6) Wooden church (built in 2018)  in the village of Kamyanka, Kharkiv Oblast. In image [12] from July 09, 2020 it is undamaged, in one from March 23, 2022 they say the image "shows damage to the building" in the pdf its too fuzzy to see what they are talking about. The next image [Fig 13], taken March 23, 2022 shows damage to the building, while one taken a few days later shows the building has been razed/burnt down to its foundations. There was a lot of fighting precisely on the segment of the eastern front around Izyum in March 2022, Kam'yansk was the site of a Russian tank regiment that was destroyed in the village by 11th March. Another tank group moved into the area at the end of the month. Again, having a tank battalion stationed in the region of the church does not exactly support the idea that at the time the damage occurred there was no military target within three kilometres of the site.

7) St. Elijah's Monastery in the village of Varvarivka, Luhansk Oblast [Figs 15-17]. The image from March 29, 2022 shows no visible damage, while those of April 07 and April 27, 2022 show damage to the building, but the reproduced photos are too 'muddy' to see if apparent damage to buildings both sides is real or an artefact of the photography. Varvarivka was on the outskirts of the battle for Rubizhne and between 19 and 20 March it was captured by Russian and LPR forces. There was still fighting going on north of Rubizhne in May, for example in 3 May, the village of Mykhailivka near Rubizhne was shelled, and among other things, another monastery was hit and a priest died

8) I have discussed the memorial chapel in the Yatsevo cemerey above. This was the last site discussed in the report (so seven or eight not "ten").  

It is worth noting that of the seven (treated as eight) 'Ukrainian cultural heritage sites' discussed in this report, three were museums, while four were churches (two modern ones related to a 1974 cemetery, one other also built four years ago). There are a number of problems treating damage done to churches merely as an attack on Ukrainian culture, and the conservation issues of restoring a damaged sixteenth century church and one from 2018 are very different. There are other much more extensive lists (such as this one from sources on the ground by the National News Agency of Ukraine - Ukrinform) on damage being done to places of worship due to the current phase of this conflict. I am not sure whether duplicating information like this adds much, especially as the "Observing Conflict" report ignore so much of the context (in fact that of the conflict), as in the case of the memorial chapel in the cemetery, and also this whole phenomenon must be seen in light of the context of the political role of the institution of the Church, in particular in the current power struggle between Moscow and Kyiv.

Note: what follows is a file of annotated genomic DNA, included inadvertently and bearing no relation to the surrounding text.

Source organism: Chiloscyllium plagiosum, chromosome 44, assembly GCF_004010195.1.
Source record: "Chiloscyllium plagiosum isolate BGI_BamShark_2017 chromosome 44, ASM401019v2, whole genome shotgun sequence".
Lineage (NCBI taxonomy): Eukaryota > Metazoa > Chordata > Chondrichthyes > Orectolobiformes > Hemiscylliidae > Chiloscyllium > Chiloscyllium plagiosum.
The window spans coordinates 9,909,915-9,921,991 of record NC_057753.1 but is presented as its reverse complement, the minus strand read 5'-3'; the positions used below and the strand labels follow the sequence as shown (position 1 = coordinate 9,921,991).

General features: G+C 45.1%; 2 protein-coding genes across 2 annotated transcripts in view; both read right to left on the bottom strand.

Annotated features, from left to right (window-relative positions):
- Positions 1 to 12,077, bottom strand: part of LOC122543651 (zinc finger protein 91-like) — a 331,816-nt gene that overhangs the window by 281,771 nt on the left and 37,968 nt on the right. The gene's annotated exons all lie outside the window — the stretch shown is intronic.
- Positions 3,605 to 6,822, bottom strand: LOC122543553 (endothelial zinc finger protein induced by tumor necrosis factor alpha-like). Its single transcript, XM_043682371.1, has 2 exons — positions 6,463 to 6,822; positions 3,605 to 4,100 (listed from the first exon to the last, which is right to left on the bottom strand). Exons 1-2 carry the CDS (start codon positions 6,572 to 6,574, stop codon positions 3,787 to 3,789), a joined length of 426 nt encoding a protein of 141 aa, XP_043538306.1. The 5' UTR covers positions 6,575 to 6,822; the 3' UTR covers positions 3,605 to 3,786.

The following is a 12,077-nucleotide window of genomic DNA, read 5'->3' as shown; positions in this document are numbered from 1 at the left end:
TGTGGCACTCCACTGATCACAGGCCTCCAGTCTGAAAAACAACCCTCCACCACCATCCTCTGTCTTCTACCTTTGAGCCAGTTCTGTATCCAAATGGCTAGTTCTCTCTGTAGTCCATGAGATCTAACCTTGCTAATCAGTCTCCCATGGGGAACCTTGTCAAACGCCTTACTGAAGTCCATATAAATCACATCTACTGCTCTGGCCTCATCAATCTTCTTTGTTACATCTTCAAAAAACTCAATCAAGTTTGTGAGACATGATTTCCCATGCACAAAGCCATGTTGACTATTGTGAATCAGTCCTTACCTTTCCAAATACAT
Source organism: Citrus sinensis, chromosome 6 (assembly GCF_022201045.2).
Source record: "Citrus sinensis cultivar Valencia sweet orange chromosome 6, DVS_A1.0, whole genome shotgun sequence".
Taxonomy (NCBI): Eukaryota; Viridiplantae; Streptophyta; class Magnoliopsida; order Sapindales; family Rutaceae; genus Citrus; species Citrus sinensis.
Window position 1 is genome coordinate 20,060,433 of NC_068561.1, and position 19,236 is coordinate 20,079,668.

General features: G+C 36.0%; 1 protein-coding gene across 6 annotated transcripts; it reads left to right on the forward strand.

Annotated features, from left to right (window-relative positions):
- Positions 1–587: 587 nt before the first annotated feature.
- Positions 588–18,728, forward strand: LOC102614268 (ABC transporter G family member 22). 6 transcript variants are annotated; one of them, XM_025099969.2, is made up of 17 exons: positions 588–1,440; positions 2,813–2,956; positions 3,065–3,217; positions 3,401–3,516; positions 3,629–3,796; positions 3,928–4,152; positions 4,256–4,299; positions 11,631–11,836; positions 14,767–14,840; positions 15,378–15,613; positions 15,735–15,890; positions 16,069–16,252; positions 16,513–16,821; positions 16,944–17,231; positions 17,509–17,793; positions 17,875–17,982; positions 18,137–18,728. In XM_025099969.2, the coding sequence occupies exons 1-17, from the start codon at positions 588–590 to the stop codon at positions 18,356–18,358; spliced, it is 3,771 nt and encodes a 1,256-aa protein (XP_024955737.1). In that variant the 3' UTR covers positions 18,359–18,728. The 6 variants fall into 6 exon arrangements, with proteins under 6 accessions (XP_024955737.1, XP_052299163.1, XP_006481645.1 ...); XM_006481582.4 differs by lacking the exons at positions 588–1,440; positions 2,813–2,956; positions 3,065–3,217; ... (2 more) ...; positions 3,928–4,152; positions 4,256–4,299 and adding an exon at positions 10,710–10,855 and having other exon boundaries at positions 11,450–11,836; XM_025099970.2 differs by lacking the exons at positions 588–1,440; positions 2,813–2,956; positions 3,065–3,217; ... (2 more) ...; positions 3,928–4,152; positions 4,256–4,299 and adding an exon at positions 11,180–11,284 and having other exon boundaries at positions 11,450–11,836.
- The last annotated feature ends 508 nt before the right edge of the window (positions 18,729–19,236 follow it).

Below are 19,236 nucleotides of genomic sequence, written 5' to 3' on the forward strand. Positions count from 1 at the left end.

As for "seeking to distinguish between collateral damage and other military activity at cultural heritage sites in Ukraine", the report as it stands significantly fails to do that. The information required to do that simply is not presented. None of the damaged cultural heritage sites are "distant (>3km) from ongoing conflict activity", many of them sere in the middle of areas that were strongly affected by military action, being on active fronts. Moreover the report fails to take into account that the specific building it illustrates (like many of those it does not illustrate) is surrounded by other destroyed structures. The authors say they have the ambition to show that  through "utilisation of advanced statistical methods suitable for observational data, it is possible to understand how and why cultural heritage is damaged during armed conflict". This report does nothing to show the  authors are anywhere near that aim. Firstly the 2022 invasion already has had several different tactical (if one can call it that) phases, reflected in what the troops on the ground have been doing - but none of the evidence the report presents is in any way related to analysing that. 

There simply seems to have been an attempt to produce "something" ("something that shows damage to a few sites") but without any underlying ideas in the way of setting out any real aims for the report or justifying which sites are presented in this way and how they relate to the greater whole, or what can be done with the information gathered and presented. The apparent exclusion of Ukrainians from the project is a huge error.    

Tuesday, 28 June 2022

ICOM Researching How to put Paper Watchman on Door of Empty Stable

Ta ra! ICOM, in close cooperation with its National Committee in Ukraine, is preparing an Emergency Red List of Cultural Objects at Risk for Ukraine to combat illicit traffic following the invasion. An invasion that started in 2014. How timely, eh?